Kashi’s wife is his Periyappa’s grand-daughter. I was a bit confounded by the generational difference (Kashi’s father is Periyappa’s youngest brother) and, though it was explained to me with great care (how Periyappa was ten years older than Kashi’s appa…) I am still a bit confused by it: Kashi’s amma (“Amma”) is very close to Kashi’s wife’s mother: they are about the same age but Amma is her aunt (by marriage). As well, Amma is Kashi’s wife’s great-aunt but also her mother-in-law.
All of these marriages within the enlarged family are very frequent in the families I have encountered. Subbaiya is Kashi’s first cousin (as is Kashi’s wife’s mother!): his mother was Kashi’s father’s older sister. Likewise, Subbaiya went the other day to a relative’s home in order to start the marriage negotiations between his nephew and a niece (or the cousin of a niece, or the niece of a cousin…).
And since I have detoured into my journal of 2006, I will add another passage from that same entry, addressing the reality of arranged marriages, or at least the reality of what I observed in village Tamil Nadu:
I started thinking how these marriages actually work in the woman’s favour…What I mean to say is that contrary to all the stories one hears of a newly-wed girl falling into a lion’s den upon arrival into her husband’s family, a bit like Cinderella with a vengeful mother-in-law and ruthless sisters-in-law and unfulfilled dowry promises hanging on like dangerous and even lethal pests, this in-family marriage arrangement can actually be self-asserting for a woman (a girl, usually, upon marriage). After all, the bonds are already woven by blood ties; her position in the family is already assured. And where love is not mentioned, this probably has a positive impact on her comfort within her new family. The blood ties have already given her certain rights in her new surroundings, which are not new anyway: they are familiar surroundings and relatives and people who also have her interest in mind in a similar but transformed family structure.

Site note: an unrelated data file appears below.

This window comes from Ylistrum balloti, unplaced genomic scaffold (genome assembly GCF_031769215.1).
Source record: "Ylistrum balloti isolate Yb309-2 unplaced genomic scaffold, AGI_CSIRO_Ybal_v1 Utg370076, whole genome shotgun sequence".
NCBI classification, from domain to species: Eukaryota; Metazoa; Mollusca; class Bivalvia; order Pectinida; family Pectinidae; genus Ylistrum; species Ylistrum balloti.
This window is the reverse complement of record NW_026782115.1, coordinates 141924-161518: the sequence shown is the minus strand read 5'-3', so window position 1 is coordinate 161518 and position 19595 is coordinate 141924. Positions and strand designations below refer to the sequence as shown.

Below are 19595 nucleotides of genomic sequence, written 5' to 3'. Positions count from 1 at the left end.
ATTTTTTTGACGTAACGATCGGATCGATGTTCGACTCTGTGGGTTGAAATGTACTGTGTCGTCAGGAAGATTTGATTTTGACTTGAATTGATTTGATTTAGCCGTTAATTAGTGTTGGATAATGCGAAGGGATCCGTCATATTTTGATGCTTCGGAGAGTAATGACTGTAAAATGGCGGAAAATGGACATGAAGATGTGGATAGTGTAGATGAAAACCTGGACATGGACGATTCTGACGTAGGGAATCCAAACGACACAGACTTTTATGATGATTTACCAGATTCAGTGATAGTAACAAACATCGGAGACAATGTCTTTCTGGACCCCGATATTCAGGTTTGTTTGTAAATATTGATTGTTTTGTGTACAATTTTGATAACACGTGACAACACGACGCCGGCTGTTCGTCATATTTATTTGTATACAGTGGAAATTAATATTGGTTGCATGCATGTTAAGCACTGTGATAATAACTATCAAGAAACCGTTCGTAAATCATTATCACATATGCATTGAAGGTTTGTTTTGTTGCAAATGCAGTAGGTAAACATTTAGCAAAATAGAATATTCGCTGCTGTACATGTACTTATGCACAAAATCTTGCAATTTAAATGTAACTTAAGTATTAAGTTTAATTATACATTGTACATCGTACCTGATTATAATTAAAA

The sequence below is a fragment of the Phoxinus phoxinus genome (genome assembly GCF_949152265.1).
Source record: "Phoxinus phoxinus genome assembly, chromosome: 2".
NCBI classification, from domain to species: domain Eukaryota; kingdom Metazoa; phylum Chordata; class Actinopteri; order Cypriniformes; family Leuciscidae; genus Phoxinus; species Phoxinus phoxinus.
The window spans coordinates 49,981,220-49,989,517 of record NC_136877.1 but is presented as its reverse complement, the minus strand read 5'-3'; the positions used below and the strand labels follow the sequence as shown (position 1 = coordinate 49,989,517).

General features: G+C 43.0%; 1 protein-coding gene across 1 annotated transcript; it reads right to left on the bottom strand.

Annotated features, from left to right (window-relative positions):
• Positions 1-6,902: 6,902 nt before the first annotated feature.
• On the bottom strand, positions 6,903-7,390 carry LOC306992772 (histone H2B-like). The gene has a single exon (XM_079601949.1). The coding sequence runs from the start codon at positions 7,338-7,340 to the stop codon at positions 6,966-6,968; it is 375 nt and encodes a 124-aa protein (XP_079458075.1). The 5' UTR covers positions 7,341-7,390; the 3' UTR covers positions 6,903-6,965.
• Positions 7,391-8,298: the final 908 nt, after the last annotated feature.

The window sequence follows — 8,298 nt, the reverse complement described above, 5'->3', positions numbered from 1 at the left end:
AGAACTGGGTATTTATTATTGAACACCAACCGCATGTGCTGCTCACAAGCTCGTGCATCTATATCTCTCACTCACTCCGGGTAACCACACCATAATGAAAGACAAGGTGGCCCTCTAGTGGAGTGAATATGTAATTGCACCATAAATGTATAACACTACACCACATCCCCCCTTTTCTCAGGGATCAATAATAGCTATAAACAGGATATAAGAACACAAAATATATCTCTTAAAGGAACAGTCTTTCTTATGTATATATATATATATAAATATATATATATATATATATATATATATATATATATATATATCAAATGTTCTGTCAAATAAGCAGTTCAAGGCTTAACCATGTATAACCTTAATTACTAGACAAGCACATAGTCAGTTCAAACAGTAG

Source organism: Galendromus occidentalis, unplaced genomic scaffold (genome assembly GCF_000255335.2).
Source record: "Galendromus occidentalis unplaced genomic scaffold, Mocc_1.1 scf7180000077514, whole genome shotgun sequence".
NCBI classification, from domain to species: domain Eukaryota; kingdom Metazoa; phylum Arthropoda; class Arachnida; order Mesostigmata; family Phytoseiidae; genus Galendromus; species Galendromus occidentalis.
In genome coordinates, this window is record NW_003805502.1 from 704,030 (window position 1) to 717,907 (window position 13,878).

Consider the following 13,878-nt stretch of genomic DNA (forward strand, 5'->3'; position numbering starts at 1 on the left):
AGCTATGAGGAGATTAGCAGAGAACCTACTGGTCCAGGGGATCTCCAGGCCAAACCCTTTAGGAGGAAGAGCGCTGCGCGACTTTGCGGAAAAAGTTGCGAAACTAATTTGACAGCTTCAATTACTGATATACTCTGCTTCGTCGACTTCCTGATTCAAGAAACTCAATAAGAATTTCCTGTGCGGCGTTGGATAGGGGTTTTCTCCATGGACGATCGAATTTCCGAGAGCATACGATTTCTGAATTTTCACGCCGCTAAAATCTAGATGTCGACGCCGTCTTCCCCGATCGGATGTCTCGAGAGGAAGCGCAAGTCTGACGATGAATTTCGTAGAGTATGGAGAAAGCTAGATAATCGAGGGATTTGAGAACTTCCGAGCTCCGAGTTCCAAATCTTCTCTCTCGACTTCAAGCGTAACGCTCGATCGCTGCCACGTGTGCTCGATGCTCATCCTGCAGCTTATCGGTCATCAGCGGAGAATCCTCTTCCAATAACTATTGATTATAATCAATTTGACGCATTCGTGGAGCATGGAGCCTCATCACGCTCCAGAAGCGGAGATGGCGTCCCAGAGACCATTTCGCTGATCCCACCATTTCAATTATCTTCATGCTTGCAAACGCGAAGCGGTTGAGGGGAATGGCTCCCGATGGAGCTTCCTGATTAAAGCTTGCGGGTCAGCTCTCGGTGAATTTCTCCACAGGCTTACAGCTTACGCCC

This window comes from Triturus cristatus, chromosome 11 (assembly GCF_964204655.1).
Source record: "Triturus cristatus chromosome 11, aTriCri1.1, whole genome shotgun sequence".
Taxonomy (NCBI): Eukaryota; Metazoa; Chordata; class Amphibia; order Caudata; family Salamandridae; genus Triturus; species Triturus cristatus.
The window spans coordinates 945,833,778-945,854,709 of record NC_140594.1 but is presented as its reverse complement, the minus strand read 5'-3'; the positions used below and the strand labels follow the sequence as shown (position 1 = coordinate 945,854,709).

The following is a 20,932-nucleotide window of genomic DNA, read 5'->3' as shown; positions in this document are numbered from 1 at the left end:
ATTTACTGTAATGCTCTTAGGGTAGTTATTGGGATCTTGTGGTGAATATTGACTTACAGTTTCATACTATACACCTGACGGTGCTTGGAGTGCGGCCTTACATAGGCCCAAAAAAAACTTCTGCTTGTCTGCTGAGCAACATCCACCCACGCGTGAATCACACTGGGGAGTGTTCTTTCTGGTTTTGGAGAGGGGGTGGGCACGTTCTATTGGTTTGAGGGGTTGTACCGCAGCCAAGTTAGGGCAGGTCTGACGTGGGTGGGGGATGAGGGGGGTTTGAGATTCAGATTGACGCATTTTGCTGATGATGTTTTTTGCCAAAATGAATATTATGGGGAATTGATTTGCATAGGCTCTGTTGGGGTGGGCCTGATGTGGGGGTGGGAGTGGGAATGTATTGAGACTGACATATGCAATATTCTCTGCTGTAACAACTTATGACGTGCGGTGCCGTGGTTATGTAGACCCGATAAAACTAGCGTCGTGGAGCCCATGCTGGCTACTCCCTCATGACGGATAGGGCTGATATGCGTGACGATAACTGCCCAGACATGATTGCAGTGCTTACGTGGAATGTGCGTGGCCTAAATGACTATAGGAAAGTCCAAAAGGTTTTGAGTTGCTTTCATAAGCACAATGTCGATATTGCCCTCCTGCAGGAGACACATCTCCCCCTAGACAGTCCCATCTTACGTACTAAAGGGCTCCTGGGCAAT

But let me now get back to my journal from 2014 and the events of the fifth day:
It was seven o’clock and I was just sipping the piping hot tea that Indurani had prepared for me when JR came to fetch me so that I could watch the slaughter of the natu kozhi (literally “country chicken”) that they would feast on for lunch. I hesitated following her. I asked myself, do I really want to witness this? I was a vegetarian…she knew that! But she also knew (for I had told her before I came to Mallangudi) that I wanted to take part in village life as fully as possible: to participate when I could and to observe when I couldn’t participate…and watching the slaughter of the natu kozhi certainly fell into that second category.
Everybody in Mallangudi is a meat-eater. As a matter of fact, nearly everyone I know in village Tamil Nadu is a meat-eater. As was the case in the West before the Second World War, meat consumption is a sign of prosperity and the most common way of showing esteem to guests, even in the humblest of families. Whether it be fish, chicken or goat (which they label “mutton”), meat is common-place, but reserved for the weekends or for special occasions (a vegetarian wedding is unheard of!). Today was the culmination of Thai Poosam; the festive meal would include natu kozhi. And…
I followed JR to the “corral” and when we arrived, Krishna, Muthu and Ravi had slaughtered a goat and had just finished skinning it. The decapitated carcass was hanging from a wooden beam by its hind legs (the forelegs had already been severed from the body) and though blood was no longer draining from the recently butchered animal, it still laid in shallow pools on the white plasticized sheet covering the ground under the carcass. When I arrived, Ravi was already holding the chosen-to-be-lunch chicken (in fact it was a rooster) upside-down by its claws, and we watched (together with Muthu and a half-dozen enthusiastic Mallangudi onlookers) as Krishna started taking the dead animal apart: first, by removing the entrails (and with it, batches of blood that had coagulated near, I imagine, the heart and lungs), and then, by carving into the flesh with a few strokes of a very sharp knife, it looked more like he was disassembling it into its natural subcategories than merely cutting it into pieces.